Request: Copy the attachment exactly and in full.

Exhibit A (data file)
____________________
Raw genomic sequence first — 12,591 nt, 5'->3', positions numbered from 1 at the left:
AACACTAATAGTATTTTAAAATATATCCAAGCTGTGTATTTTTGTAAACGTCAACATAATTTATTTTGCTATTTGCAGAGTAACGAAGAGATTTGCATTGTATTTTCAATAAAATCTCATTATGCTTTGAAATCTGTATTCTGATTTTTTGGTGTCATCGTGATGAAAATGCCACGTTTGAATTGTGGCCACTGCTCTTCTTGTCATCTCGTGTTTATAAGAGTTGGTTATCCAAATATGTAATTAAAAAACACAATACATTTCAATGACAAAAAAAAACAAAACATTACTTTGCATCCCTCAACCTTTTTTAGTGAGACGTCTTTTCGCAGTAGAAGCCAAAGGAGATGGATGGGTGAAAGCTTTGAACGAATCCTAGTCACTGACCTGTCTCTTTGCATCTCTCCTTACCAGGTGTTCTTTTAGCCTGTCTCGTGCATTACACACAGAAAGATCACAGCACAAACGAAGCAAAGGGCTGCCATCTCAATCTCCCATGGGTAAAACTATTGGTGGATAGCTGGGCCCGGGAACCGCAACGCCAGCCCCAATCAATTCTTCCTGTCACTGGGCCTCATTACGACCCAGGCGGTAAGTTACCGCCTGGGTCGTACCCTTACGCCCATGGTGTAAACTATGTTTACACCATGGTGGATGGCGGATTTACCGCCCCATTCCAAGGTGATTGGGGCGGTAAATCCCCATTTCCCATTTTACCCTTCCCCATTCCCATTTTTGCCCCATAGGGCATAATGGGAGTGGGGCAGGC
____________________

Raw genomic sequence first — 12,591 nt, 5'->3', positions numbered from 1 at the left:
AACACTAATAGTATTTTAAAATATATCCAAGCTGTGTATTTTTGTAAACGTCAACATAATTTATTTTGCTATTTGCAGAGTAACGAAGAGATTTGCATTGTATTTTCAATAAAATCTCATTATGCTTTGAAATCTGTATTCTGATTTTTTGGTGTCATCGTGATGAAAATGCCACGTTTGAATTGTGGCCACTGCTCTTCTTGTCATCTCGTGTTTATAAGAGTTGGTTATCCAAATATGTAATTAAAAAACACAATACATTTCAATGACAAAAAAAAACAAAACATTACTTTGCATCCCTCAACCTTTTTTAGTGAGACGTCTTTTCGCAGTAGAAGCCAAAGGAGATGGATGGGTGAAAGCTTTGAACGAATCCTAGTCACTGACCTGTCTCTTTGCATCTCTCCTTACCAGGTGTTCTTTTAGCCTGTCTCGTGCATTACACACAGAAAGATCACAGCACAAACGAAGCAAAGGGCTGCCATCTCAATCTCCCATGGGTAAAACTATTGGTGGATAGCTGGGCCCGGGAACCGCAACGCCAGCCCCAATCAATTCTTCCTGTCACTGGGCCTCATTACGACCCAGGCGGTAAGTTACCGCCTGGGTCGTACCCTTACGCCCATGGTGTAAACTATGTTTACACCATGGTGGATGGCGGATTTACCGCCCCATTCCAAGGTGATTGGGGCGGTAAATCCCCATTTCCCATTTTACCCTTCCCCATTCCCATTTTTGCCCCATAGGGCATAATGGGAGTGGGGCAGGC